Spring is here! Temperatures are getting warmer, wet areas are starting to dry out, and vegetation is starting to sprout and bloom.
Even with these changes, we are still in the rainy season and the frequent rainfall carries a high risk for pollution transport. This can mean bacteria getting into our creeks, rivers, and bays. During late 2020 and early 2021, high fecal bacteria levels were measured in portions of Drayton Harbor and Portage Bay shellfish growing areas. Drayton Harbor supports commercial, recreational, and tribal harvesting opportunities. Portage Bay is home to one of the Lummi Nation’s important commercial, ceremonial, and subsistence shellfish growing areas located on the Lummi Indian Reservation. These recent increases in bacteria levels may have set-back hard-won efforts over the past several years to improve water quality in the areas and recover year-round shellfish harvest. Community-wide action is needed now to reverse these trends.
Luckily, spring is a great time to start the projects you have been planning all winter. At Whatcom Conservation District (CD), we can help you with free and confidential farm planning advice. We can also loan you a manure spreader or poultry processing equipment and connect you with rebates and grants for your farm improvement dreams. Contacting the CD is the first step towards your $200 rebate for barn gutters, fencing or heavy use area footing. For more information, visit our Landowner Tools page or call us at (360) 526-2381.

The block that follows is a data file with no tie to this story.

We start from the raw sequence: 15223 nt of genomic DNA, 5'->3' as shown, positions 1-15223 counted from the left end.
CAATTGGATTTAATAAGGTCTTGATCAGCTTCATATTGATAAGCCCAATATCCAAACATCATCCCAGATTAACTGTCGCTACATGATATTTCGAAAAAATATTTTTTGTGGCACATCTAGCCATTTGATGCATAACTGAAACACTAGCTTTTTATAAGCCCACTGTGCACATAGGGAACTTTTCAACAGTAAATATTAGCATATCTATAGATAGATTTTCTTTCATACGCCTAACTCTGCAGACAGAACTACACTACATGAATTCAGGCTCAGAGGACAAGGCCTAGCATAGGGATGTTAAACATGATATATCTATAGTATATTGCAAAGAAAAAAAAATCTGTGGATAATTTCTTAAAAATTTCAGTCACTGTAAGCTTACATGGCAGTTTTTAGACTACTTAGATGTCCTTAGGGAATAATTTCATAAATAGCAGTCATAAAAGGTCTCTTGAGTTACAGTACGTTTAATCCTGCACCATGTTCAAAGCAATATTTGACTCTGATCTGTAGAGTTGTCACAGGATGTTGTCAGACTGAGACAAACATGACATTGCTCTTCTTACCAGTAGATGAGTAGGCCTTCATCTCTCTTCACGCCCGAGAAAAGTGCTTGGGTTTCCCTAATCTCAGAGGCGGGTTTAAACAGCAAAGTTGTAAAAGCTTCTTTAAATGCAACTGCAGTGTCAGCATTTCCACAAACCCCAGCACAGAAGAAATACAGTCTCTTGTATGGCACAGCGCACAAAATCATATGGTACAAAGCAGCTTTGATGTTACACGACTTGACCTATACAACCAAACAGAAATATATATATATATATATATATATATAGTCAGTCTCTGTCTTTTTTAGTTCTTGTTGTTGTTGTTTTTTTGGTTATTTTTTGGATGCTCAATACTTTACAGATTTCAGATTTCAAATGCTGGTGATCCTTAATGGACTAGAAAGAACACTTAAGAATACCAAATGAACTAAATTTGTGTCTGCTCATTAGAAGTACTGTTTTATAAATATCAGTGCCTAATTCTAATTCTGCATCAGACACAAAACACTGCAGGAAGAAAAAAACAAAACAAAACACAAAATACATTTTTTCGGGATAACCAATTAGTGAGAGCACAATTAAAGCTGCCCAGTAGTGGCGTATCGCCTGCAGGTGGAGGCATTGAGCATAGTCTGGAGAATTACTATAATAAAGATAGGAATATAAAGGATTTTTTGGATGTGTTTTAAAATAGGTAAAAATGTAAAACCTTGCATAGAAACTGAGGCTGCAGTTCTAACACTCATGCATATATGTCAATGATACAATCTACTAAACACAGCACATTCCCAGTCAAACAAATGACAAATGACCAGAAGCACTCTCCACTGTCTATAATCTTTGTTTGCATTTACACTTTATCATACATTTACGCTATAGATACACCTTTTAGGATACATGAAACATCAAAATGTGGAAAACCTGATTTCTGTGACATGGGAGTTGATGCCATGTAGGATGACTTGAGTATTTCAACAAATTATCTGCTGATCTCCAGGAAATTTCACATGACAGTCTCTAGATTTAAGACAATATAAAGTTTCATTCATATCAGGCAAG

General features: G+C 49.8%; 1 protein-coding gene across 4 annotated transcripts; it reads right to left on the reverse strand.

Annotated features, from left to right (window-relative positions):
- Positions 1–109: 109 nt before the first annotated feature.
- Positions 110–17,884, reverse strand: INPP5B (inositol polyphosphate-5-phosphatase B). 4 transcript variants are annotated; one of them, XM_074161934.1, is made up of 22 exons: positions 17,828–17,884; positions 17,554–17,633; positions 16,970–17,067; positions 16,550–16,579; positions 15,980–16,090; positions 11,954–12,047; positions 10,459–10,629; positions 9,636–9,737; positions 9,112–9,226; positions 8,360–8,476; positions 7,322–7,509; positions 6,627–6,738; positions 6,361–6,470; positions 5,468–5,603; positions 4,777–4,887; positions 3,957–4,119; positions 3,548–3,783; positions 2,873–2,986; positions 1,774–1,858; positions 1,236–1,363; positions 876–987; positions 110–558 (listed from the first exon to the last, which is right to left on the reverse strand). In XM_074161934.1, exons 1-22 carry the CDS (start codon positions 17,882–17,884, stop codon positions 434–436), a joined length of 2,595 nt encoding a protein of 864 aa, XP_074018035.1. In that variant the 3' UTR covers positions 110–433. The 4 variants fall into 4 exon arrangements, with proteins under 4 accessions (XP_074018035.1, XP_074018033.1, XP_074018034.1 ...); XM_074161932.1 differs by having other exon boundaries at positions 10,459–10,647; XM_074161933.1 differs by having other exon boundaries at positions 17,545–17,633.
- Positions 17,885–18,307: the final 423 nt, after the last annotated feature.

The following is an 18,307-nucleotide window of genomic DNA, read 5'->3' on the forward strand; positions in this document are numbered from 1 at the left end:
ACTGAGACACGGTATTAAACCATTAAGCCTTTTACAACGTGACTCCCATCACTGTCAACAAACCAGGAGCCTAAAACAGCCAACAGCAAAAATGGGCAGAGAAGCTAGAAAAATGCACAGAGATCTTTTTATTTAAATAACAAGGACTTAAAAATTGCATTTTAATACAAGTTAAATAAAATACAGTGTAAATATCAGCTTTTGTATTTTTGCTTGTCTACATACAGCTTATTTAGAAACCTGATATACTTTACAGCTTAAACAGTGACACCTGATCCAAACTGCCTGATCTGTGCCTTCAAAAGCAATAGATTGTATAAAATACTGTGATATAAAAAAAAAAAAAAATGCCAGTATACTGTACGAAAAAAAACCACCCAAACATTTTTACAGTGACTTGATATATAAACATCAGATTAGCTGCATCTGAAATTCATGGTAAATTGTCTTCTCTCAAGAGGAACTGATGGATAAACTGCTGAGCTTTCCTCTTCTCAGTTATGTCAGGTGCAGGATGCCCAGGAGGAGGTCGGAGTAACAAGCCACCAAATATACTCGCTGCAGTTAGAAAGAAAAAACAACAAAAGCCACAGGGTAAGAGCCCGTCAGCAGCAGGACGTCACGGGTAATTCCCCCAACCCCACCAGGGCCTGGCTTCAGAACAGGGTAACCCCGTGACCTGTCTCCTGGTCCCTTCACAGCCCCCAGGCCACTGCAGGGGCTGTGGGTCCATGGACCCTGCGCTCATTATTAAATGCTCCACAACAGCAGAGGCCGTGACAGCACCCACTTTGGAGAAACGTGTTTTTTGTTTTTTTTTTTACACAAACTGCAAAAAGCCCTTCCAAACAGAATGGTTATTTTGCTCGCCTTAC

A couple simple actions on your farm or property can go a long way towards protecting water quality:
- Assess your pastures before allowing spring grazing and throughout the spring. To get the most from your grass this season, wait for 6 inches of healthy grass and remove animals once they have grazed grass to 3 inches.
- Keep animals out of wet areas by checking your fencing or installing seasonal fencing. This is good for both the land and your animals! Rebates are available for purchasing seasonal fencing.
- Follow seasonal manure setbacks. Whether you’re applying manure or grazing animals, these setbacks protect waterways from bacteria runoff.
- Join us for our Virtual Pasture Tours! Tune in for five episodes to learn how Whatcom County farmers manage their pastures to increase yields, improve soil health, and grow a high quality forage for their animals. https://www.whatcomcd.org/speaker-series.
Everyone can do their part! Find more spring tips for pets owners, septic systems, boats, RVs, and living with urban wildlife and help protect Whatcom waterways from poo-llution. Learn about where poo-llution comes from, how it impacts our water quality, and how community action has helped in our spring press release. Thank you for being a part of our community solutions to clean water!